Floods can surge all year round, in every region of the world. But discerning the relationship between any given flood and climate change is no small feat, experts say, made difficult by limited historical records, particularly for the most extreme floods, which occur infrequently.
It can be tempting to attribute all floods and other extreme events to the forces of warming planet. But weather is not climate, even though weather can be affected by climate. For example, scientists are confident that climate change makes unusually hot days more common. They’re not as sure that climate change is making tornadoes more severe.
Floods fall somewhere along the confidence spectrum between heat waves (“yes, clearly”) and tornadoes (“we don’t know yet”), said Daniel Swain, a climate scientist at University of California, Los Angeles. “I’d say, ‘yes, probably, but…’”
Flooding, like other disasters, involves a number of competing factors that may affect its frequency and intensity in opposing ways. Climate change, which is worsening extreme rainfall in many storms, is an increasingly important part of the mix.
What causes floods
Several main ingredients contribute to flood development: precipitation, snowmelt, topography and how wet the soil is. Depending on the type of the flood, some factors may matter more than others.
For example, a river flood, also known as a fluvial flood, occurs when a river, stream or lake overflows with water, often following heavy rainfall or quickly melting snow. A coastal flood occurs when land areas near the coast are inundated by water, often following a severe storm that collides with high tides.
Flooding can also happen in areas with no nearby bodies of water. Flash floods, in particular, can develop anywhere that experiences intense rainfall over a short period of time.
How floods are measured
Many metrics are used to measure floods, including stage height (the height of the water in a river relative to a specific point) and flow rate (how much water passes by a specific location over a particular time period).
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To describe the severity of a flood, though, experts will often use the more simple term “a 100-year flood,” to describe a flood that has a 1 percent chance of striking in any given year, considered an extreme and rare occurrence. The term is just a description of likelihood, though, not a promise. A region can have two 100-year floods within a few years.
Have floods increased in past decades?
Not exactly. Climate change has undoubtedly intensified heavy precipitation events, but, unexpectedly, there has been no corresponding increase in flood events.
When it comes to river floods, climate change is likely exacerbating the frequency and intensity of the extreme flood events, but decreasing the number of moderate floods, researchers found in a 2021 study published in Nature.
As the climate warms, higher rates of evaporation cause soils to dry out more rapidly. For those moderate and more commonplace floods, the initial conditions of soil moisture is important, since drier soils may be able to absorb most of the rainfall.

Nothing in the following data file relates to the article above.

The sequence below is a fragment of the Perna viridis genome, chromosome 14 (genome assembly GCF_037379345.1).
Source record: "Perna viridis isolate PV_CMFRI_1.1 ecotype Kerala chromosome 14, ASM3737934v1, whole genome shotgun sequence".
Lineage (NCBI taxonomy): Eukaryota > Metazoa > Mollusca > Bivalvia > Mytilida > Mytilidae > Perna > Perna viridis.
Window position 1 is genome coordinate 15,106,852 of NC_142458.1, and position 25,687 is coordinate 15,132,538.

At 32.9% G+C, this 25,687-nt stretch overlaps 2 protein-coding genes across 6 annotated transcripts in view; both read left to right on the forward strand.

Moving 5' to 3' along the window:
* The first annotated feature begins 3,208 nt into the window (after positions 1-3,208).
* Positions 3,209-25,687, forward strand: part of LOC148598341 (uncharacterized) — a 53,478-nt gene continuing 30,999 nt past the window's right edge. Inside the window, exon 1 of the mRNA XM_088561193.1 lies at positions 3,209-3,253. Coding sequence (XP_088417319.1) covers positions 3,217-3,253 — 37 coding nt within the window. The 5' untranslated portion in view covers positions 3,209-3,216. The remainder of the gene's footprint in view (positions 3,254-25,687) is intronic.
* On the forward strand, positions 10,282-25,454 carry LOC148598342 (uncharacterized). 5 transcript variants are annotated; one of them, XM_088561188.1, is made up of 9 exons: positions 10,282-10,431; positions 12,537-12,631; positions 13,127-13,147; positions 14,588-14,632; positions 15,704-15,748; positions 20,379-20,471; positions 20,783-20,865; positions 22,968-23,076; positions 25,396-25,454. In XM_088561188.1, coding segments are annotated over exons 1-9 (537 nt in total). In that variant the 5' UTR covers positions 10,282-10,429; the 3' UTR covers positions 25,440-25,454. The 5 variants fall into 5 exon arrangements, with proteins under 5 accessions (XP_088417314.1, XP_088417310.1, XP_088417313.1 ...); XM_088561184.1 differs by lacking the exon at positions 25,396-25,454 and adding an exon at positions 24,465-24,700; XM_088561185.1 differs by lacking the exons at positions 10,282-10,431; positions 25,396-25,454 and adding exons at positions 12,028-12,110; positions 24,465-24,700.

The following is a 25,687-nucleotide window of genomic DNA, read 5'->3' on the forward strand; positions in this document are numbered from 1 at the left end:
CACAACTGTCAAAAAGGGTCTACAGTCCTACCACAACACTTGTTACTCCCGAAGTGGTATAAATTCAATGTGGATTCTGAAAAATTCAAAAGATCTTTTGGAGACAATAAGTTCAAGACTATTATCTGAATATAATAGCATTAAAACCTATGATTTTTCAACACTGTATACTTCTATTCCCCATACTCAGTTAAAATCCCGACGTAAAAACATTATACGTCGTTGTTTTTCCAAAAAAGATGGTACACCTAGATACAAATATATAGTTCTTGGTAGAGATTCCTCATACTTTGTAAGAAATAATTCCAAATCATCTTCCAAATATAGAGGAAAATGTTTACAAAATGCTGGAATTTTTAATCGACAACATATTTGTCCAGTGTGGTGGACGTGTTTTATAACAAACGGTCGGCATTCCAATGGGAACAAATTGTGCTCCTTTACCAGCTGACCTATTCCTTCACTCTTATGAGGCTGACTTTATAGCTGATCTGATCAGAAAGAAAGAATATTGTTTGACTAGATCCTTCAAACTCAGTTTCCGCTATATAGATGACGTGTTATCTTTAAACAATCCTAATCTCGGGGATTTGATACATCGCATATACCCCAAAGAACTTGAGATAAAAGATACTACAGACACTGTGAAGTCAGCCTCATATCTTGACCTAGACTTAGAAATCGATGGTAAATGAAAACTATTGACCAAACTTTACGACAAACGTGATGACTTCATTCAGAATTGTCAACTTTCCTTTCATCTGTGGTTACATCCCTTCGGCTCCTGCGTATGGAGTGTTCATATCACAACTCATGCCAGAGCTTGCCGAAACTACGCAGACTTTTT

With larger flood events, that initial soil moisture matters less “because there’s so much water that the soil wouldn’t be able to absorb all of it, anyway,” said Manuela Brunner, a hydrologist at the University of Freiburg in Germany and the lead author of the 2021 study. Any additional water added past the point where the soil is fully saturated will run off and contribute to flood development, Dr. Brunner said.
Looking to the future
Scientists are confident some types of flooding will increase in the “business as usual” scenario where humans continue warming the planet with greenhouse gas emissions at the current rate.
First, coastal flooding will continue to increase as sea levels rise. Melting glaciers and ice sheets add volume to the ocean, and the water itself expands as it warms.
Second, flash flooding will continue to increase as there are more extreme precipitation events. Warmer temperatures increase evaporation, putting more moisture into the atmosphere that then gets released as rain or snowfall.
Researchers also expect that, as the climate warms, flash floods will get “flashier,” meaning that the timing of the floods will get shorter while the magnitude gets higher. Flashier floods can be more dangerous and destructive.
Flash floods may also increasingly follow catastrophic wildfires in a deadly cascade of climate disasters. That’s because wildfires destroy forests and other vegetation, which in turn weakens the soil and makes it less permeable.
If heavy rains occur on land damaged by a fire, the water “does not get absorbed by the land surface as effectively as it once did,” said Andrew Hoell, a meteorologist at the National Oceanic and Atmospheric Administration’s Physical Sciences Lab.
Though it may be counterintuitive to see the two extremes, too much fire and too much water, in the same region, the sight will most likely become more common, particularly in the American West.
Are different areas experiencing flooding?
In a recent paper published in Nature, researchers found that in the future, flash floods may be more common father north, in Northern Rockies and Northern Plains states.
This poses a risk for flood mitigation efforts, as local governments may not be aware of the future flash flood risk, said Zhi Li, lead author of the 2022 study.
The pattern is driven by more rapidly melting snow, and snow that melts earlier in the year, Dr. Li said. Regions at higher latitudes may experience more “rain-on-snow” floods like those that surged through Yellowstone in June.
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